Argh. Their website doesn’t allow for simple copy and pasting! I hate that. Especially since I wanted to show you their first sentence: “The Contemporary Art Gallerie’s [sic] mission is to present a professional exhibition and educational program that is multi-disciplinary and culturally diverse.” It continues on as you’d expect.
The entire gallery can be traversed in about 10 steps. And that’s the long wall. Supposedly, this will change someday in my lifetime with the new Frank Gehry Fine Arts complex. Say they: “The front entrance will be open to the proposed village green, envisioned as downtown shopping and residential district. A “path” will lead through the building and acts as a place for interchange among the painters, the artists, the musicians and theater people as well as students not in the arts. Another “path” on the building’s second level will be encased in glass so that people passing through can view art, listen to music or watch a theatrical rehearsal without disturbing the students.
The design will include an opera hall, a new recital hall, a concert hall, photo and video production labs, galleries, studios, and even an animatronics lab and a foam rubber oven room for the puppetry program as well as a cafz flanking the building.”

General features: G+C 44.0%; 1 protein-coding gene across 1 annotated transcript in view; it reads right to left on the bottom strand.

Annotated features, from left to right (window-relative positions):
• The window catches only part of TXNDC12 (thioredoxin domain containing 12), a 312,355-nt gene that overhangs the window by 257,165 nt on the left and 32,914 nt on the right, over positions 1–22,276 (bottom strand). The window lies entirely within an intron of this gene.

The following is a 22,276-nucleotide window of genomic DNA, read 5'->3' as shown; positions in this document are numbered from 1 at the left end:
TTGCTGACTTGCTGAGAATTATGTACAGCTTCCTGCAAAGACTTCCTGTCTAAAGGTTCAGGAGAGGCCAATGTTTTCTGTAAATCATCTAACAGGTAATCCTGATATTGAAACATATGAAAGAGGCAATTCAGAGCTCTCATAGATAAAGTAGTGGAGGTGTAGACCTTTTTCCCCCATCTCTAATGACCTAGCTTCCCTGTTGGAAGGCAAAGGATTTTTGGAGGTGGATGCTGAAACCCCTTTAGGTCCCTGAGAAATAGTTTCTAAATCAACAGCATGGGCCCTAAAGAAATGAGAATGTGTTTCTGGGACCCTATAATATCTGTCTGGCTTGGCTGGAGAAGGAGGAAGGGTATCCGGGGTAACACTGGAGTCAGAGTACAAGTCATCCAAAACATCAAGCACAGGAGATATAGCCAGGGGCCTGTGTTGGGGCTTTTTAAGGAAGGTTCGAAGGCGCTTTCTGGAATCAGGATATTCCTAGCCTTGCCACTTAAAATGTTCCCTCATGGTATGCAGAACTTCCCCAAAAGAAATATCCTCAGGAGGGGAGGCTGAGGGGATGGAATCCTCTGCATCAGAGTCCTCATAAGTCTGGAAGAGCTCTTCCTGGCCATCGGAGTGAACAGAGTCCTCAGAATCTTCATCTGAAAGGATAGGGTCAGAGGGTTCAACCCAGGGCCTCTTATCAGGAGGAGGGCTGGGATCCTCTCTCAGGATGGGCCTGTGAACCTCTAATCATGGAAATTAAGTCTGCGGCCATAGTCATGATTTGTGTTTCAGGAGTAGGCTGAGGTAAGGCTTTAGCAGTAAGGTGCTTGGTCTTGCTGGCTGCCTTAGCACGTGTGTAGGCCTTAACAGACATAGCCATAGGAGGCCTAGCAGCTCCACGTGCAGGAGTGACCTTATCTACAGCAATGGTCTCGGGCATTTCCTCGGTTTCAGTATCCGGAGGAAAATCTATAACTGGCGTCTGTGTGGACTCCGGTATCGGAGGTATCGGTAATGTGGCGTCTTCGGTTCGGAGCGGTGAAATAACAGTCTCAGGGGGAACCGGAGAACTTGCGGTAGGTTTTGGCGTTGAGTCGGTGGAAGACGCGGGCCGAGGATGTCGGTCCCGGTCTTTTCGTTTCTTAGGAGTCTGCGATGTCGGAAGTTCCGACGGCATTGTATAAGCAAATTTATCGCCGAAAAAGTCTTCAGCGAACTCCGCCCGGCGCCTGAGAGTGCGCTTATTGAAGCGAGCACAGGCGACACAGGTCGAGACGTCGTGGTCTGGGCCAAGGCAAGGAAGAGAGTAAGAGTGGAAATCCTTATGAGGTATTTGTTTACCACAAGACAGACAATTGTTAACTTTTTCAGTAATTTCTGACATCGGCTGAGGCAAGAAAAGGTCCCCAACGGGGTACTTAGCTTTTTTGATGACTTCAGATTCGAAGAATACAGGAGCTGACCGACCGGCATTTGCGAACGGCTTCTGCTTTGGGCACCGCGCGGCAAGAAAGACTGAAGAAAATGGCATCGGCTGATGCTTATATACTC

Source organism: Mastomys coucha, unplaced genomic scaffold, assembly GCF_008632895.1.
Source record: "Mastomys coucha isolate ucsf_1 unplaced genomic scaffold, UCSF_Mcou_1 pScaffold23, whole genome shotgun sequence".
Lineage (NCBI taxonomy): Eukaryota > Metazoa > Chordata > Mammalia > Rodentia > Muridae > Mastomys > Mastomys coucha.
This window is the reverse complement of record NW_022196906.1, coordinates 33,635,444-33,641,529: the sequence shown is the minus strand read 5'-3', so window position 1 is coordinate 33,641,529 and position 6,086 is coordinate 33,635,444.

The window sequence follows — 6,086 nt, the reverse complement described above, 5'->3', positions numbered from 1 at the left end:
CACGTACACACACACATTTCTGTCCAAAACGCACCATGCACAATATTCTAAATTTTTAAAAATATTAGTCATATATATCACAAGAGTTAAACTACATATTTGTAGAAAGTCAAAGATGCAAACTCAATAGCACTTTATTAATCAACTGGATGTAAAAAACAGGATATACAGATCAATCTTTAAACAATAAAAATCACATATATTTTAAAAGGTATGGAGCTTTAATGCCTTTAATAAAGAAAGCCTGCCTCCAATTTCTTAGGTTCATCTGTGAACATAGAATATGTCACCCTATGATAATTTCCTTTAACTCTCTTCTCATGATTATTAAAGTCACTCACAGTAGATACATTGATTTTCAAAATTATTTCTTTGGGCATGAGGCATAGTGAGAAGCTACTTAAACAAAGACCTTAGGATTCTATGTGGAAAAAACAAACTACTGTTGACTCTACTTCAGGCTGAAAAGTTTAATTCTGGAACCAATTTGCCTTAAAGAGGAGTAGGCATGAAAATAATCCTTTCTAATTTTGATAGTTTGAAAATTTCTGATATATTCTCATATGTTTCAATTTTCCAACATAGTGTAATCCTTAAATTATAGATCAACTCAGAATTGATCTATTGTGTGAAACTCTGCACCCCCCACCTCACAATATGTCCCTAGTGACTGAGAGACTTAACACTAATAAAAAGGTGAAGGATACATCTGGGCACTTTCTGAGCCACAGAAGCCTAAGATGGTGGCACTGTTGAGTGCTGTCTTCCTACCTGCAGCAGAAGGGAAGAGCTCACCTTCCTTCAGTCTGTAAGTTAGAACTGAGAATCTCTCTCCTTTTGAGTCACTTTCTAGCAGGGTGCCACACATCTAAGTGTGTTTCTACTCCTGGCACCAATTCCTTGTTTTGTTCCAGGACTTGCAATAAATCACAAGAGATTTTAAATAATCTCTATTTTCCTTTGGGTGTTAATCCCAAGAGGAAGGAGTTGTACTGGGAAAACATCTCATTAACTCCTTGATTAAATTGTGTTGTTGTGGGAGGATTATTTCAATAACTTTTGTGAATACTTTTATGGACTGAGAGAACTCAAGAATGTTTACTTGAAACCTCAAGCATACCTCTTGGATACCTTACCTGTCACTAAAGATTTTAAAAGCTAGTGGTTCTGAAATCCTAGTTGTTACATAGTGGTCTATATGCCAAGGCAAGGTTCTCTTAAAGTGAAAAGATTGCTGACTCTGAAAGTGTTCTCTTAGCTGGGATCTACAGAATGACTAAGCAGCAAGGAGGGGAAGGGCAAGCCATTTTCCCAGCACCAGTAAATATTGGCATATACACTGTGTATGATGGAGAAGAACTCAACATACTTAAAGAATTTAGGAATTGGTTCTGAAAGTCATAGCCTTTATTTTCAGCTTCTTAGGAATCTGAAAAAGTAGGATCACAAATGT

Oooh, a cafz! So students can buy some delicious cofzz!
I was fortunate that the current exhibition is pretty cool. This guy, Peter Waite, made a bunch of fairly large 3-d displays from “found objects.” Paint scrapings from easels were used for color, and various odds and ends made up the rather intricate scenes. Yes, I liked it.
Of course, Mr. Waite could help you with his explanation of his installation, but again I cannot copy and paste for you because the CAG website is infuriating. Sigh. I’ll just leave it alone and say his exhibition is titled “sculpture/fetish/object things.”
It turns out that Mr. Waite is a rather accomplished artist, and his paintings have shown at some very prestigious institutions to positive reviews. Poking around his site, I find I rather like his paintings. You can check them out here. They all show empty places – places that often are not empty like a restaurant table or blackjack pit at the casino.
A local Connecticut artist, Waite began dabbling with this found sculpture business out of boredom from painting. I can appreciate that. Sort of like how I started reviewing wacky beverages on this blog to counteract the museum reviews.
Again, I thought the exhibit was definitely cool. Lastly, that four page handout I was given upon entering? It contains Waite’s explanation of each piece and while I initially scoffed at what I thought it was, it turns out that it’s pretty funny and he’s definitely a guy who has fun with the whole art world pretention thing. I support this local artist.
I’m just glad I visited when I did… I’m not sure I’d have enjoyed these gems from past exhibitions: